If outcome="test", the predictor is calculated by using y-outcomes from the test data (outcome information must be present). In this case, the terminal nodes from the grow-forest are recalculated using the y-outcomes from the test set. This yields a modified predictor in which the topology of the forest is based solely on the training data, but where the predicted value is based on the test data. Error rates and VIMP are calculated by bootstrapping the test data and using out-of-bagging to ensure unbiased estimates. See the examples for illustration.

Value

An object of class (rfsrc, predict), which is a list with the following components:

call

The original grow call to rfsrc.

family

The family used in the analysis.

n

Sample size of test data (depends upon NA values).

ntree

Number of trees in the grow forest.

yvar

Test set y-outcomes or original grow y-outcomes if none.

yvar.names

A character vector of the y-outcome names.

xvar

Data frame of test set x-variables.

xvar.names

A character vector of the x-variable names.

leaf.count

Number of terminal nodes for each tree in the grow forest. Vector of length ntree.

proximity

Symmetric proximity matrix of the test data.

forest

The grow forest.

membership

Matrix recording terminal node membership for the test data where each column contains the node number that a case falls in for that tree.

inbag

Matrix recording inbag membership for the test data where each column contains the number of times that a case appears in the bootstrap sample for that tree.

var.used

Count of the number of times a variable was used in growing the forest.

imputed.indv

Vector of indices of records in test data with missing values.

imputed.data

Data frame comprising imputed test data. The first columns are the y-outcomes followed by the x-variables.

split.depth

Matrix [i][j] or array [i][j][k] recording the minimal depth for variable [j] for case [i], either averaged over the forest, or by tree [k].

node.stats

Split statistics returned when statistics=TRUE which can be parsed using stat.split.

err.rate

Cumulative OOB error rate for the test data if y-outcomes are present.

importance

Test set variable importance (VIMP). Can be NULL.

predicted

Test set predicted value.

predicted.oob

OOB predicted value (NULL unless outcome="test").


++++++++

for classification settings, additionally ++++++++


class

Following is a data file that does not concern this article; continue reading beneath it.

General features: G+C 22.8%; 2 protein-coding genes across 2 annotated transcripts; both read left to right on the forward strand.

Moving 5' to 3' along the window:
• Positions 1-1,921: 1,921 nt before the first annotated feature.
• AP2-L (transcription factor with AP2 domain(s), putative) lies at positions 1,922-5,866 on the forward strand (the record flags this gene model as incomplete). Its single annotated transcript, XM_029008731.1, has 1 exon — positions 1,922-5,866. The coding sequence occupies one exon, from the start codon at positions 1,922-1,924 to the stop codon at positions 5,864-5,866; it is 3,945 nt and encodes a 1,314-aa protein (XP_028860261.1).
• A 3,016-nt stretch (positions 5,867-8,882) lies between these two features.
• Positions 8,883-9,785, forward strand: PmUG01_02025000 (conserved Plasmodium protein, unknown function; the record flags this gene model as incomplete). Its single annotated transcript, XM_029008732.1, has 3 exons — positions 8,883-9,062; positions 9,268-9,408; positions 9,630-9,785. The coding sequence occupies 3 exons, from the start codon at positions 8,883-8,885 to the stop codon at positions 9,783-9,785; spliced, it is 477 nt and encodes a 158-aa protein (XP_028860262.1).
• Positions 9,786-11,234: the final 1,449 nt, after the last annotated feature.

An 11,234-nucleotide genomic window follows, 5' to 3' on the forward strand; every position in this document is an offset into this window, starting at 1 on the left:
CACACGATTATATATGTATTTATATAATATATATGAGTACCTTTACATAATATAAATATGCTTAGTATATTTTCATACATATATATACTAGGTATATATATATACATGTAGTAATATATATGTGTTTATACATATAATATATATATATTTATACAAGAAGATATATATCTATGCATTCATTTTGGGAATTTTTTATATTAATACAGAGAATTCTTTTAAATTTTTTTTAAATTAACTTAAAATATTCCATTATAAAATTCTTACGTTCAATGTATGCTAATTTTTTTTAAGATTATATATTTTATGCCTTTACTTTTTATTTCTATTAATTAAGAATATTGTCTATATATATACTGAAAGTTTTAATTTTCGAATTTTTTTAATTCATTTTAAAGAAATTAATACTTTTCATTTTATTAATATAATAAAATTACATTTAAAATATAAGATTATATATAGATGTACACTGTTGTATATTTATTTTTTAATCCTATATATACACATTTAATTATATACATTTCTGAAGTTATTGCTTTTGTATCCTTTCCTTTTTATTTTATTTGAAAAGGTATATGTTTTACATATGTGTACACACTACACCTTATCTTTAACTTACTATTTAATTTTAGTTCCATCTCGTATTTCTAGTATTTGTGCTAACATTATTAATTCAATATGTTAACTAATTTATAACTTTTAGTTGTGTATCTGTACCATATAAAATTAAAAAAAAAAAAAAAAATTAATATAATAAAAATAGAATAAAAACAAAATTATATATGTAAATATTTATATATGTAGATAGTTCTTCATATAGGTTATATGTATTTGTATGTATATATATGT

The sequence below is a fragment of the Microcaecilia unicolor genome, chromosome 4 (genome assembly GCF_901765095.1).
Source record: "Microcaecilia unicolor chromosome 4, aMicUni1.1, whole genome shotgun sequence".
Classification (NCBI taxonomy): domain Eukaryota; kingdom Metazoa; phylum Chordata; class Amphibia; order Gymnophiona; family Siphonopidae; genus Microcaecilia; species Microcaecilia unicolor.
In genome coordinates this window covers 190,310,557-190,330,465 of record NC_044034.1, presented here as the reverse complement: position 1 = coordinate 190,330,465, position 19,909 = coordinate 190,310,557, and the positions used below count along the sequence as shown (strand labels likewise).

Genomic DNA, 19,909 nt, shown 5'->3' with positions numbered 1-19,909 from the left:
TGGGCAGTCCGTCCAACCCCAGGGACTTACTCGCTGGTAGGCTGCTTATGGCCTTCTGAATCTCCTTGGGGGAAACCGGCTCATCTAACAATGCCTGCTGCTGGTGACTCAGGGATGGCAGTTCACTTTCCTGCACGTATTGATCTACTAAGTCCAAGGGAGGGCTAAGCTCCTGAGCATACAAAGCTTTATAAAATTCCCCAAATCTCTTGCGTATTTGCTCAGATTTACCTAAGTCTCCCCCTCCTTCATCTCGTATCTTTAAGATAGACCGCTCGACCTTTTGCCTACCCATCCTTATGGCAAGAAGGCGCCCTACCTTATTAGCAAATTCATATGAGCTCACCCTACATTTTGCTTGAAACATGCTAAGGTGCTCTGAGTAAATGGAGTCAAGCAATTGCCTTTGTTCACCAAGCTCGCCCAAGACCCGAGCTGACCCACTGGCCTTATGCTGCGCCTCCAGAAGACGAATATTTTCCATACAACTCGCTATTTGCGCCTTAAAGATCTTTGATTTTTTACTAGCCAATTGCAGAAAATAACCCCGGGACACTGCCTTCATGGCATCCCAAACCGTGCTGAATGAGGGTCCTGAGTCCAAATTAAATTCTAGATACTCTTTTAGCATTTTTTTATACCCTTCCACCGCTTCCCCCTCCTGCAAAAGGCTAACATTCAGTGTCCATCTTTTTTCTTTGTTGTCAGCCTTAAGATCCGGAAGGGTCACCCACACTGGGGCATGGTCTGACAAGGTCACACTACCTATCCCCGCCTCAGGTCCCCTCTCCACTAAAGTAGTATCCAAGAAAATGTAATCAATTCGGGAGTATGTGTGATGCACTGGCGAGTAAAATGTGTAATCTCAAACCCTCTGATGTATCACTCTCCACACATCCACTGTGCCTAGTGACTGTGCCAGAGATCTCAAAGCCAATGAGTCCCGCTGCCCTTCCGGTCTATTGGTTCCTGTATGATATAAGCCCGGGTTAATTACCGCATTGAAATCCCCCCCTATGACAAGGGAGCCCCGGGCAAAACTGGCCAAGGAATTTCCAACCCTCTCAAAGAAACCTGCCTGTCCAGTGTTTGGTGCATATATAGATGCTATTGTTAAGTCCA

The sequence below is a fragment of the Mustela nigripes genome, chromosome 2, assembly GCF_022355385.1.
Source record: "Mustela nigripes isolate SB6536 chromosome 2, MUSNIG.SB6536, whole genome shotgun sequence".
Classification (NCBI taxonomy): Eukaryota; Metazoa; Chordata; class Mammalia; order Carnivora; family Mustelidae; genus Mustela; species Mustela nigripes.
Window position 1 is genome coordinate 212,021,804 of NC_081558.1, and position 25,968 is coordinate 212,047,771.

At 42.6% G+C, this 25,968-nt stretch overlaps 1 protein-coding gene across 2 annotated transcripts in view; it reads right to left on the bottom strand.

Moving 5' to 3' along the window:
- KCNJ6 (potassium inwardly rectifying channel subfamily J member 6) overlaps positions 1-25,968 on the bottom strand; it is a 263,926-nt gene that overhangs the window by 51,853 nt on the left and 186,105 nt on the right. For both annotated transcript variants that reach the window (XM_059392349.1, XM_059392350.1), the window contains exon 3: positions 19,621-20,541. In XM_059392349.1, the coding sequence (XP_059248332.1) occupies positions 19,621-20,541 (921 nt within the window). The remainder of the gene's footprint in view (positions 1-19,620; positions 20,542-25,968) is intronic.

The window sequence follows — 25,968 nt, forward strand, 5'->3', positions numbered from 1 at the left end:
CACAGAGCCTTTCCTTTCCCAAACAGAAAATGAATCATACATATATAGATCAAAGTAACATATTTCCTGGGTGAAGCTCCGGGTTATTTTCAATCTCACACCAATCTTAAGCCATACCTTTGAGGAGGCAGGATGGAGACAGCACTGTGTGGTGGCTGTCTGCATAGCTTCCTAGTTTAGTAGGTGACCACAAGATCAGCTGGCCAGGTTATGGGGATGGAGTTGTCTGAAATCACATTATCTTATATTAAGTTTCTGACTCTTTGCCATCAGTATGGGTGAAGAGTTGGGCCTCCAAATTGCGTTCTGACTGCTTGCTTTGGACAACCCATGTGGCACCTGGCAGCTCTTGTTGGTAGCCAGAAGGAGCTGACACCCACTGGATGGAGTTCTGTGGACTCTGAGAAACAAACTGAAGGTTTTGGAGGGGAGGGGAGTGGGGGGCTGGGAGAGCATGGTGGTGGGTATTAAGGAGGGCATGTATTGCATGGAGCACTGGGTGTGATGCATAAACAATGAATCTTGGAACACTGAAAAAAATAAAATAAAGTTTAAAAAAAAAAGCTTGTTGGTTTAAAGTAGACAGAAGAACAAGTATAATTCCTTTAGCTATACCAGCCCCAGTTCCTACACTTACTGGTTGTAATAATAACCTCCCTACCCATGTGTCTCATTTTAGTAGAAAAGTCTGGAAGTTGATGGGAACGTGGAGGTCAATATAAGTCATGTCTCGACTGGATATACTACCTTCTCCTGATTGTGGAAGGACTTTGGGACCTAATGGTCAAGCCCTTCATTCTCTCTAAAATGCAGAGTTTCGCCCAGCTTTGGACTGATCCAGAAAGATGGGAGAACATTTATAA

In-bag predicted class labels.

class.oob

OOB predicted class labels (NULL unless outcome="test").


++++++++

for multivariate settings, additionally ++++++++


regrOutput

List containing performance values for test multivariate regression responses (applies only in multivariate settings).

clasOutput

List containing performance values for test multivariate categorical (factor) responses (applies only in multivariate settings).

++++++++

for survival settings, additionally ++++++++


chf

Cumulative hazard function (CHF).

chf.oob

OOB CHF (NULL unless outcome="test").

survival

Survival function.

survival.oob

OOB survival function (NULL unless outcome="test").

time.interest

Ordered unique death times.

ndead

Number of deaths.


++++++++

for competing risks, additionally ++++++++


chf

Cause-specific cumulative hazard function (CSCHF) for each event.

chf.oob

OOB CSCHF for each event (NULL unless outcome="test").

cif

Cumulative incidence function (CIF) for each event.

cif.oob

OOB CIF for each event (NULL unless outcome="test").

time.interest

Ordered unique event times.

ndead

Number of events.

Note

The dimensions and values of returned objects depend heavily on the underlying family and whether y-outcomes are present in the test data. In particular, items related to performance will be NULL when y-outcomes are not present. For multivariate families, predicted values, VIMP, error rate, and performance values are stored in the lists regrOutput and clasOutput.

For more detailed information regarding returned values (such as predicted) see the rfsrc help file.

Author(s)

Hemant Ishwaran and Udaya B. Kogalur

References

Breiman L. (2001). Random forests, Machine Learning, 45:5-32.

Ishwaran H., Kogalur U.B., Blackstone E.H. and Lauer M.S. (2008). Random survival forests, Ann. App. Statist., 2:841-860.

Ishwaran H. and Kogalur U.B. (2007). Random survival forests for R, Rnews, 7(2):25-31.

See Also

plot.competing.risk, plot.rfsrc, plot.survival, plot.variable, rfsrc, stat.split, vimp

Examples

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## ------------------------------------------------------------
## typical train/testing scenario
## ------------------------------------------------------------

data(veteran, package = "randomForestSRC")
train <- sample(1:nrow(veteran), round(nrow(veteran) * 0.80))
veteran.grow <- rfsrc(Surv(time, status) ~ ., veteran[train, ], ntree = 100) 
veteran.pred <- predict(veteran.grow, veteran[-train , ])
print(veteran.grow)
print(veteran.pred)


## ------------------------------------------------------------
## predicted probability and predicted class labels are returned
## in the predict object for classification analyses